Carlos Diegues' "Subway to the Stars" (selected theaters) is an endearing poetic fable, set in Rio slums and touched with mysticism. For all the grittiness of its settings, it's as dreamy as its young hero, a struggling yet endlessly amiable saxophone player.
It's fortunate that Vinicius (newcomer Guilherme Fontes), called Vina, is so likable and engaging because he's what holds this rambling film together. Unlike Diegues' "Bye, Bye, Brazil," "Subway to the Stars" has no drive or direction but rather simply proceeds from one scene to the next; luckily, they all add up at the film's conclusion.
One beautiful night Vina makes love under the open sky with the dark, large-eyed Nicinha (Ana Beatriz Wiltgen). An exuberant Vina claims he can control the sunrise with his music; during his reverie Nicinha disappears. Although Vina commences an exhaustive search for her, contacting a tough, dedicated cop (Milton Goncalves), the film is in no way a conventional mystery, and it's impossible to guess whether we will ever learn what happened to Nicinha. It is rather a portrait of Brazilian poverty, painted not in the dark hues of Hector Babenco's "Pixote" but rather in the sunnier tones of Marcel Camus' classic "Black Orpheus." Harsh events do happen in the course of the film's tour of Rio's most desperately impoverished areas, but the emphasis is on human resilience, on the capacity of the individual to endure and, in the instance of Vina, to possess dreams and even pursue them.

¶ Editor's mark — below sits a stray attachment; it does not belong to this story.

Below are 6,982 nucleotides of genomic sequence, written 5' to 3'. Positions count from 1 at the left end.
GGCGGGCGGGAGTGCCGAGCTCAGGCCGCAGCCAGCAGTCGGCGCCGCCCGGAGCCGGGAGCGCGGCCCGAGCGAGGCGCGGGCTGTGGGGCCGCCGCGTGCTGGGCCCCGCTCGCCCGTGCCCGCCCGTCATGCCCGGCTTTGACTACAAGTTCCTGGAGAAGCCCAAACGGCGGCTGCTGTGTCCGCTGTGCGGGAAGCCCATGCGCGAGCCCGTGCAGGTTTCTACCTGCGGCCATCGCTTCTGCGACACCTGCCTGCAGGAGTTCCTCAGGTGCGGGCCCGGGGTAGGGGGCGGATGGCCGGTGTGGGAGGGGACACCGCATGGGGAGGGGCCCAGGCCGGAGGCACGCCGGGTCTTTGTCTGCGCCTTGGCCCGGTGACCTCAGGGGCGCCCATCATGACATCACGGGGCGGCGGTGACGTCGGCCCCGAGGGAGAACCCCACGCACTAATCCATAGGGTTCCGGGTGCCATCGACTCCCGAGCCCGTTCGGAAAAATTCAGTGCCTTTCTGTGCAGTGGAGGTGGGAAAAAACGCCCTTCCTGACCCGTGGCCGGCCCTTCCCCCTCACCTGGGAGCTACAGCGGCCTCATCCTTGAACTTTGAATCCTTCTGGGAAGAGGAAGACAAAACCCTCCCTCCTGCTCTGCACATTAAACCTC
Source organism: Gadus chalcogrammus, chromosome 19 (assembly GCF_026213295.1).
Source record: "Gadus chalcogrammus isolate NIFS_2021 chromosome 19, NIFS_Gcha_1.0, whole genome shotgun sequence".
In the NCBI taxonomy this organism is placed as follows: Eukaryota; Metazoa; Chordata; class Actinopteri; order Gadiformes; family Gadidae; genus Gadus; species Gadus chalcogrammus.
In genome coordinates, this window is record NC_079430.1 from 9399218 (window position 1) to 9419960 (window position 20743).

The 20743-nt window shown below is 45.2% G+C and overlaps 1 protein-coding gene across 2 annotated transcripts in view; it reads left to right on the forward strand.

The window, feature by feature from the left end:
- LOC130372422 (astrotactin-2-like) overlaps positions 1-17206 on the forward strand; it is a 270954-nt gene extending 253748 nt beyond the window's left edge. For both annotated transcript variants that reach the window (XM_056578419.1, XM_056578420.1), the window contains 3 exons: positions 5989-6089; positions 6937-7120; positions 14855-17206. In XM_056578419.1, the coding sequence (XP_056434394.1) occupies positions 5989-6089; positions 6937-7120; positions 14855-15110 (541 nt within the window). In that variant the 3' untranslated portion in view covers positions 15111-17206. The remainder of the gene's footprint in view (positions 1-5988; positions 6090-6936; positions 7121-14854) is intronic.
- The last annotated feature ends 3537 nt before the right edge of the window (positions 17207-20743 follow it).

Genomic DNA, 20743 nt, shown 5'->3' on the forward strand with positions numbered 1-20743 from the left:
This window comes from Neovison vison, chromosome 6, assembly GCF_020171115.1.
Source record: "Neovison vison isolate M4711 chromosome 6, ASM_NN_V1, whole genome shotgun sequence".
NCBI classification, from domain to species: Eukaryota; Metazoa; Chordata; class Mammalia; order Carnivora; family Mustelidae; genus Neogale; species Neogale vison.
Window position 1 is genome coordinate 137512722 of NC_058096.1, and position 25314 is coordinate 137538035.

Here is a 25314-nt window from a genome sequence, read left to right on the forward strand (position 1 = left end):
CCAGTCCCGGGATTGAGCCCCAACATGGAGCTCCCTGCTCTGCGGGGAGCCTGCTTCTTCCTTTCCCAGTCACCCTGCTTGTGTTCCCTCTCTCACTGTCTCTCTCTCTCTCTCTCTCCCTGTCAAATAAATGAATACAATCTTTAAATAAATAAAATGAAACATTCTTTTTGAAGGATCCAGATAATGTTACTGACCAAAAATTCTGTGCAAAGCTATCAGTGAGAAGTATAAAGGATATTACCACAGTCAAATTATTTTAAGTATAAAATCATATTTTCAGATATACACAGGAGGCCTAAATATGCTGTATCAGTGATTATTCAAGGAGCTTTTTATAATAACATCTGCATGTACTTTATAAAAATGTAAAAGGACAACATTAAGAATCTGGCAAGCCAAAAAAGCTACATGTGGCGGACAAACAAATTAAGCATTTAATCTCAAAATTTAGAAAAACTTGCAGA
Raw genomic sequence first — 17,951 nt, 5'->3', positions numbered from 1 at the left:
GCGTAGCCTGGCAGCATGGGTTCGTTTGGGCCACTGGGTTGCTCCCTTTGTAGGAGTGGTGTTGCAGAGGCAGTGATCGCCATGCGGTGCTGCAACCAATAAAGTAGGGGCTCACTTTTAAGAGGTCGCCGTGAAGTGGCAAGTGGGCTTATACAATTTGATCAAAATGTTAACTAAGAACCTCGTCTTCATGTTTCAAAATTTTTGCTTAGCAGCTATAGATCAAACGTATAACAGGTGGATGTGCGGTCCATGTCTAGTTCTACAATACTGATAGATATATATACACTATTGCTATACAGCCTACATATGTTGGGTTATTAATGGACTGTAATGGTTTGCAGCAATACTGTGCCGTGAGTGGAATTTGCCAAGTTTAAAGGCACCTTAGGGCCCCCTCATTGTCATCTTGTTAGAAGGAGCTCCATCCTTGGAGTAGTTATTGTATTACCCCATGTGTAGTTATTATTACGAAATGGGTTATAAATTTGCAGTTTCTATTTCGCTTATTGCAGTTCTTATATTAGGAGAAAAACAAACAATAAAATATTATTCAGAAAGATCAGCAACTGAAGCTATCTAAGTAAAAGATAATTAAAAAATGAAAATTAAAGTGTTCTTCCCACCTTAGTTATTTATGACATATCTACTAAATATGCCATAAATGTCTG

"Subway to the Stars" is largely a collection of vignettes interspersed with the pulsating, sensual music of Gilberto Gil, who blends rock, jazz and electronic elements into the traditional Brazilian beat. (When Vina plays his sax, it's top musician Ze Luis you're hearing.) There are comically wry interviews with Nicinha's daffy, elderly parents, and an eerie occurrence in the worst of the slums in which a soothsayer has bound her beautiful granddaughter to a cross, promising miracles. Making guest appearances are Diegues' "Bye, Bye, Brazil" stars Betty Faria (who plays Vina's hardened stripper mother) and Jose Wilker (cast as a drunk insistent that Vina play "Blue Moon").
"Subway to the Stars" (MPAA-rated R for sex, nudity, some violence) is a deceptively slight, airy film that seems to suggest, for all its buoyancy and high spirits, that only a kind of vaguely defined Second Coming, a dawning of a new millennium, will end poverty and oppression.
'SUBWAY TO THE STARS'
A FilmDallas release in association with CDK Producoes & Chrysalide Films. Executive producer Rodolfo Brandao. Director Carlos Diegues. Screenplay Diegues, Carlos Lombardi. Camera Edgar Moura. Music Gilberto Gil. Art director Lia Renha. Costumes Viviane Sampeio. Film editor Gilberto Santeiro. With Guilherme Fontes, Milton Goncalves, Taumaturgo Ferreira, Ana Beatriz Wiltgen, Ze Trinidade, Miriam Pires. Special participation: Jose Wilker, Betty Faria, Daniel Filho, Cazuza. In Portuguese, with English subtitles.
Running time: 1 hour, 43 minutes.
MPAA-rated: R (under 17 requires accompanying parent or adult guardian).